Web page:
Open main menu


MAGINN, EDWARD, D.D. (1802–1849), Irish catholic prelate, son of Patrick Maginn, a farmer, and Mary Slevin, his wife, was born at Fintona, co. Tyrone, on 16 Dec. 1802, and was educated at the Irish College in Paris. He was ordained priest in Ireland in 1825, and appointed to the curacy of Moville, co. Donegal. Some time afterwards he took an active part in a public discussion held at Londonderry between champions of the protestant and Roman churches. In 1829 he was appointed to succeed his uncle as parish priest of the united parishes of Fahan and Deysertegny. At this period he ardently joined in the agitation for the repeal of the union. On 18 Aug. 1845 he was appointed coadjutor to Dr. John MacLaughlin, bishop of Derry, and was nominated to the see of Ortosia, in the archbishopric of Tyre, in partibus infidelium. The election was confirmed by the pope on 8 Sept., and Maginn was consecrated in the cathedral at Waterside on 18 Jan. 1846. An enthusiastic politician, he zealously promoted all the nationalist and clerical movements of his time. He gave evidence before Lord Devon's commission on the occupation of land in Ireland, wrote a series of letters on tenant right, and published ‘A Refutation of Lord Stanley's Calumnies against the Catholic Clergy of Ireland’ (reprinted at Dublin, 1850, 12mo). Lord Stanley (afterwards fourteenth earl of Derby) had stated in 1847 that in Ireland there was a fatal breach between the Roman catholic clergy and the law, and that the confessional was conducted with a degree of secretness, and carried to an extent, dangerous alike to the civil government and the peace of the country. Maginn died on 17 Jan. 1849, and was buried in the catholic cathedral at Londonderry. A highly eulogistic and inflated ‘Life’ of him by Thomas D'Arcy McGee, with selections from his correspondence, was published at New York, 1857, 8vo.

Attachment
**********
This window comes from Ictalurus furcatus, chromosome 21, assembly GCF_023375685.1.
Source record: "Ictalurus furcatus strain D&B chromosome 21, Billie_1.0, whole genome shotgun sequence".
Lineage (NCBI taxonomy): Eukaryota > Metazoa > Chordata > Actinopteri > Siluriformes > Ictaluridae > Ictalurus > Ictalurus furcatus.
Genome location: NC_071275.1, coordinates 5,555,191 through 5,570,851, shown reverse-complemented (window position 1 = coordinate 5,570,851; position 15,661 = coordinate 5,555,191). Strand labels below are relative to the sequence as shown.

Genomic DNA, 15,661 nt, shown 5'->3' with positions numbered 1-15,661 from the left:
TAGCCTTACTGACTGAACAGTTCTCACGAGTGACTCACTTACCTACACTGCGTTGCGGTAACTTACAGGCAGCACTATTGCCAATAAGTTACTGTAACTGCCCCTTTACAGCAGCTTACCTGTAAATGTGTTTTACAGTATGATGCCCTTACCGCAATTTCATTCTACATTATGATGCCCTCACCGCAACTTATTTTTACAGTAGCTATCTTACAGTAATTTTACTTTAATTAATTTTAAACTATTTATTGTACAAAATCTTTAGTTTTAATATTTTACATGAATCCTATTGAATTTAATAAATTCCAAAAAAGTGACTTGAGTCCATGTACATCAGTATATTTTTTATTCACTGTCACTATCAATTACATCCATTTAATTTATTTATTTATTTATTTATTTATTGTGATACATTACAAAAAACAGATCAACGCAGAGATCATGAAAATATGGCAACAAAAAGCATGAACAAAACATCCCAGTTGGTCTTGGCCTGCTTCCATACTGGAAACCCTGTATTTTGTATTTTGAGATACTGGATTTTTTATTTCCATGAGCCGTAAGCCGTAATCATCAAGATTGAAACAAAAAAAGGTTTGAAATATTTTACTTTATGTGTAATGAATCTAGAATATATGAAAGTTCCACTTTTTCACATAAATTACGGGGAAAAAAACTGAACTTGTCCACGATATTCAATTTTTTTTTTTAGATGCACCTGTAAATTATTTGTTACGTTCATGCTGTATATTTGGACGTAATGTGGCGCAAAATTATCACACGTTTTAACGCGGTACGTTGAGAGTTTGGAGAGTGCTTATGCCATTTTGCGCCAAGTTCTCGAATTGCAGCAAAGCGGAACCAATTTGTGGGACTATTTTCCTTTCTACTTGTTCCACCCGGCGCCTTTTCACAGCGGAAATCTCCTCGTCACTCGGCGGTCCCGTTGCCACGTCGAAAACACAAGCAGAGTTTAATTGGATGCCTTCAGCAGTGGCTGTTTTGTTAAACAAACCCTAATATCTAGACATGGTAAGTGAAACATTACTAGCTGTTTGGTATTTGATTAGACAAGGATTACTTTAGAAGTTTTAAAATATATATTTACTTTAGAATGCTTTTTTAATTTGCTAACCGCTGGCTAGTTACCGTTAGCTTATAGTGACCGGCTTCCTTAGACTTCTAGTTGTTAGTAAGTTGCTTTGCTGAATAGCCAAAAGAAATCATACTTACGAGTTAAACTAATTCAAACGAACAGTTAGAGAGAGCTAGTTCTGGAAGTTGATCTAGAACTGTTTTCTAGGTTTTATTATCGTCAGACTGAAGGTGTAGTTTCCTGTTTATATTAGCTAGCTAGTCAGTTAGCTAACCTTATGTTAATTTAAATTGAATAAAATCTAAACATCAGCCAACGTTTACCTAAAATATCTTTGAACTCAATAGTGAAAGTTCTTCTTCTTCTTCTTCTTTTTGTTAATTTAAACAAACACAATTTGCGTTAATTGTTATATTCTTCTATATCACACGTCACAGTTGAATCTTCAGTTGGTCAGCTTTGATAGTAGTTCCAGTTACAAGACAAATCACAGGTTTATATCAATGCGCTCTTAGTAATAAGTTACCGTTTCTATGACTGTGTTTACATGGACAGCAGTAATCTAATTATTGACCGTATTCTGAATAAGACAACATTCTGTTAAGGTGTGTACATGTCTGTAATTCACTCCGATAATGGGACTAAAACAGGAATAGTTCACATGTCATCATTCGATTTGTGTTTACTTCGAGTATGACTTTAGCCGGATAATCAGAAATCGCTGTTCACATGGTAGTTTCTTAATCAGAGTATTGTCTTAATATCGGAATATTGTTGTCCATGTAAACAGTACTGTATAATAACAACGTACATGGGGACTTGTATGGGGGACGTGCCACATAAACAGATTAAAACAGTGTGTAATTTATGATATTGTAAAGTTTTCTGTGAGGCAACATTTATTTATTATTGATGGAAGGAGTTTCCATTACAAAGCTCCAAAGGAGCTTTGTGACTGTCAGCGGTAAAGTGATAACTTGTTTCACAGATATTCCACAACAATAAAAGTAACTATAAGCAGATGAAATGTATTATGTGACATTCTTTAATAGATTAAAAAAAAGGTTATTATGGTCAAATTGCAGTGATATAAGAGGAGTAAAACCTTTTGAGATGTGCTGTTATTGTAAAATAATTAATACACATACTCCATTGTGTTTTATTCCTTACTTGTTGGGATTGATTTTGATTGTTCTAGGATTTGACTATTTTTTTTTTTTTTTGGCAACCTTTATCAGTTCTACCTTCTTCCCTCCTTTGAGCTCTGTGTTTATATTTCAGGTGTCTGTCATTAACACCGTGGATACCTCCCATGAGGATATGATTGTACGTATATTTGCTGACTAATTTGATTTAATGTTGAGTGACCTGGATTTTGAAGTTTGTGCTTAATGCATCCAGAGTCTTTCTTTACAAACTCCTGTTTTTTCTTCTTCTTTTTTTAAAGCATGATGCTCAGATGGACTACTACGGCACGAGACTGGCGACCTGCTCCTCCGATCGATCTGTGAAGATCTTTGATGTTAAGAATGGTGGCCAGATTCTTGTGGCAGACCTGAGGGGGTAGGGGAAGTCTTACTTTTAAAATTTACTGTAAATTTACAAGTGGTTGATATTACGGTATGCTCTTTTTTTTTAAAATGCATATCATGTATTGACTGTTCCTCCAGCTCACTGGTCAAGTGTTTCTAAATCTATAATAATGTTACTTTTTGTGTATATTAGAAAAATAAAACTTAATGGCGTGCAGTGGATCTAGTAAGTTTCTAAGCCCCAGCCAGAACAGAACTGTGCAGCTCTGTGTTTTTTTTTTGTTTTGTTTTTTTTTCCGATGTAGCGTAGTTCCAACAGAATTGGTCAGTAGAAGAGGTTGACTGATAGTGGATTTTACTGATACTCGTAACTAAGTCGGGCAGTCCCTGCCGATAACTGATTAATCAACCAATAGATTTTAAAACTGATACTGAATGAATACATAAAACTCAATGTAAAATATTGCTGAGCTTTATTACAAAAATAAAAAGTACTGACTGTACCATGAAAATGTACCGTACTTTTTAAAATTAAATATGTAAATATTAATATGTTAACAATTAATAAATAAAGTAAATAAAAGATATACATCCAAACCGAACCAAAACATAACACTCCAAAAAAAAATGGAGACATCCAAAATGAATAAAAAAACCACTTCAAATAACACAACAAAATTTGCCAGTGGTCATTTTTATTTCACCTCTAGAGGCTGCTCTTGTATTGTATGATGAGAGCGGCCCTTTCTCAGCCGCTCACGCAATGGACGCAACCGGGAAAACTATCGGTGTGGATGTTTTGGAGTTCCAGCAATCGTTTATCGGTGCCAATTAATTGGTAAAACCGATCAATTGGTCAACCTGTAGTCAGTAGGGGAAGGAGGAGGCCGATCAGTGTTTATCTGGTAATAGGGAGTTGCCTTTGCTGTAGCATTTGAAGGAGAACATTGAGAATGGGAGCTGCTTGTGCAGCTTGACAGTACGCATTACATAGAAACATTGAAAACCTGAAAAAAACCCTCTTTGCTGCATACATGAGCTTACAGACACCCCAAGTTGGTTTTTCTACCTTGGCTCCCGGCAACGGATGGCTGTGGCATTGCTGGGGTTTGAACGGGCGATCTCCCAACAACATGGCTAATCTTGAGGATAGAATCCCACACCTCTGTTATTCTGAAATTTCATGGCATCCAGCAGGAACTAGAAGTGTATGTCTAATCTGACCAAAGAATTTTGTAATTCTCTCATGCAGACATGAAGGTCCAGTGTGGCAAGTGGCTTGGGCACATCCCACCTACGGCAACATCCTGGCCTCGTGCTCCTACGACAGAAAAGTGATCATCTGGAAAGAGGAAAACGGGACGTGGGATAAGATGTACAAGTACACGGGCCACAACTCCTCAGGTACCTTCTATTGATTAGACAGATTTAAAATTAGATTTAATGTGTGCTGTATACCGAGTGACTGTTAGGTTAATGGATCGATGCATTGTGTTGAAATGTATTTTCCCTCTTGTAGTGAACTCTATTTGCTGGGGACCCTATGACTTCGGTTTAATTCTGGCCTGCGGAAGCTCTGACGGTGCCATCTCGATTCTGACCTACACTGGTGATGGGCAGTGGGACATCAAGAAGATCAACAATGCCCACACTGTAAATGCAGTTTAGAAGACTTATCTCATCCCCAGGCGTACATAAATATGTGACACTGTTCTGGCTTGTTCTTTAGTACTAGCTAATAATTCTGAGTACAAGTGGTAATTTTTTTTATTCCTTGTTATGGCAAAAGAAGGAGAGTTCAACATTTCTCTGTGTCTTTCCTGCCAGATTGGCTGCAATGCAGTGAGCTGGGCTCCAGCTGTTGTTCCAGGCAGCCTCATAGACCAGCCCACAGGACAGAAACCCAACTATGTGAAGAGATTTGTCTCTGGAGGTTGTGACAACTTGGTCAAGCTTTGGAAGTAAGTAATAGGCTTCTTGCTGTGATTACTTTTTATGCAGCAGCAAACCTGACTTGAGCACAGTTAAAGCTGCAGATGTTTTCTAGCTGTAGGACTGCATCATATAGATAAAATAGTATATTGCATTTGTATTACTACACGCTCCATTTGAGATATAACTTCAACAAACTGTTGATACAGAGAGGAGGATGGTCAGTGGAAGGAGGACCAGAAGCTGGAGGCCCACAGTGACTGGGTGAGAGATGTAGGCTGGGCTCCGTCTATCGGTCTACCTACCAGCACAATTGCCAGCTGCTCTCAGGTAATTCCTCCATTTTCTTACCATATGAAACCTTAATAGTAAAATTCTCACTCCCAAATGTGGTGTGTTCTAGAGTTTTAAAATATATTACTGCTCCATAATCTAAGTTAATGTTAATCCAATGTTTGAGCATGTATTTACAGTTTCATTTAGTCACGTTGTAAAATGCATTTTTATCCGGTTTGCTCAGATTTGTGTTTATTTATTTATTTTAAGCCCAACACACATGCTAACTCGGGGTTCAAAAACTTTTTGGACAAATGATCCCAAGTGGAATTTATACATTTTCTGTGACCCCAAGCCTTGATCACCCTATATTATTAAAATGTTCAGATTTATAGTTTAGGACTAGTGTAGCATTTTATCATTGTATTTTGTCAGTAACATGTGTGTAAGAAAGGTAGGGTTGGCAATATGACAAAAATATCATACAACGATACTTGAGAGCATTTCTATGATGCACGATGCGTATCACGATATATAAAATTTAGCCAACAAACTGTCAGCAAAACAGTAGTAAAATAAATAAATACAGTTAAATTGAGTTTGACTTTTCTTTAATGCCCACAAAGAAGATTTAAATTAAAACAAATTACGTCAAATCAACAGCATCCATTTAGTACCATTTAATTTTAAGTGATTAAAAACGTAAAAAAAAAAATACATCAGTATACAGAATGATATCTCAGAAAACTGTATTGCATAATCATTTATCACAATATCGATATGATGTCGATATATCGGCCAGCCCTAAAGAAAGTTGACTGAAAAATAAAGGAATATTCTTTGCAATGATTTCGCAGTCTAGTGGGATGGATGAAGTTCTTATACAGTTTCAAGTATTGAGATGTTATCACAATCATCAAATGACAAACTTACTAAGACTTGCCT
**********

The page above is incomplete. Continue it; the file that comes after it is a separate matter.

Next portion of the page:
[Life by McGee; Brady's Episcopal Succession, i. 322.]

T. C.